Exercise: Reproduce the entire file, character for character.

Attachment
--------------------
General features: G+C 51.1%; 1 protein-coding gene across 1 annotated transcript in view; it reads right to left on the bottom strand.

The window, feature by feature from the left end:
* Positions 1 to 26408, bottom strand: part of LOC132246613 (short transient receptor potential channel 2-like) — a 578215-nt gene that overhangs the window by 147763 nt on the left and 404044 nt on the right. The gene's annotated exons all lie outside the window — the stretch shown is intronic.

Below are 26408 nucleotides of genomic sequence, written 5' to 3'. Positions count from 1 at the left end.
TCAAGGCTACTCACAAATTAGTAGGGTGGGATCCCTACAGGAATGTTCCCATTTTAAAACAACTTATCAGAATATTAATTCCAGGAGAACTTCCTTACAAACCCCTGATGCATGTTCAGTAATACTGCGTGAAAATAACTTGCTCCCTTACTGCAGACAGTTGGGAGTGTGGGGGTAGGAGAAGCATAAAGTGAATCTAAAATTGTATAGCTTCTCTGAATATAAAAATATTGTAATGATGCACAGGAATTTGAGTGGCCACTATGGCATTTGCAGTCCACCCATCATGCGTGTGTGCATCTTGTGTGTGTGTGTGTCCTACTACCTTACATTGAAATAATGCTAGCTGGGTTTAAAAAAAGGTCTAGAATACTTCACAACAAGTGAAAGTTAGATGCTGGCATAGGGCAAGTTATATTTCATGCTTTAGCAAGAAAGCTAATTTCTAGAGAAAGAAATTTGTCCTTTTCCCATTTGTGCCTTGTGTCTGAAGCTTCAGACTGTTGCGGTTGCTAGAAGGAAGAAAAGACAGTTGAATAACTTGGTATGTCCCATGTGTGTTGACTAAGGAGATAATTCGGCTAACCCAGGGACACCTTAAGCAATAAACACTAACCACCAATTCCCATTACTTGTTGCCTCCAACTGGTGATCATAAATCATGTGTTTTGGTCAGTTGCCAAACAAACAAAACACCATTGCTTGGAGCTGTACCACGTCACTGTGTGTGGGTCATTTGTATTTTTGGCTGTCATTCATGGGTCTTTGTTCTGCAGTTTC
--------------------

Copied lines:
General features: G+C 51.1%; 1 protein-coding gene across 1 annotated transcript in view; it reads right to left on the bottom strand.

The window, feature by feature from the left end:
* Positions 1 to 26408, bottom strand: part of LOC132246613 (short transient receptor potential channel 2-like) — a 578215-nt gene that overhangs the window by 147763 nt on the left and 404044 nt on the right. The gene's annotated exons all lie outside the window — the stretch shown is intronic.

Below are 26408 nucleotides of genomic sequence, written 5' to 3'. Positions count from 1 at the left end.
TCAAGGCTACTCACAAATTAGTAGGGTGGGATCCCTACAGGAATGTTCCCATTTTAAAACAACTTATCAGAATATTAATTCCAGGAGAACTTCCTTACAAACCCCTGATGCATGTTCAGTAATACTGCGTGAAAATAACTTGCTCCCTTACTGCAGACAGTTGGGAGTGTGGGGGTAGGAGAAGCATAAAGTGAATCTAAAATTGTATAGCTTCTCTGAATATAAAAATATTGTAATGATGCACAGGAATTTGAGTGGCCACTATGGCATTTGCAGTCCACCCATCATGCGTGTGTGCATCTTGTGTGTGTGTGTGTCCTACTACCTTACATTGAAATAATGCTAGCTGGGTTTAAAAAAAGGTCTAGAATACTTCACAACAAGTGAAAGTTAGATGCTGGCATAGGGCAAGTTATATTTCATGCTTTAGCAAGAAAGCTAATTTCTAGAGAAAGAAATTTGTCCTTTTCCCATTTGTGCCTTGTGTCTGAAGCTTCAGACTGTTGCGGTTGCTAGAAGGAAGAAAAGACAGTTGAATAACTTGGTATGTCCCATGTGTGTTGACTAAGGAGATAATTCGGCTAACCCAGGGACACCTTAAGCAATAAACACTAACCACCAATTCCCATTACTTGTTGCCTCCAACTGGTGATCATAAATCATGTGTTTTGGTCAGTTGCCAAACAAACAAAACACCATTGCTTGGAGCTGTACCACGTCACTGTGTGTGGGTCATTTGTATTTTTGGCTGTCATTCATGGGTCTTTGTTCTGCAGTTTC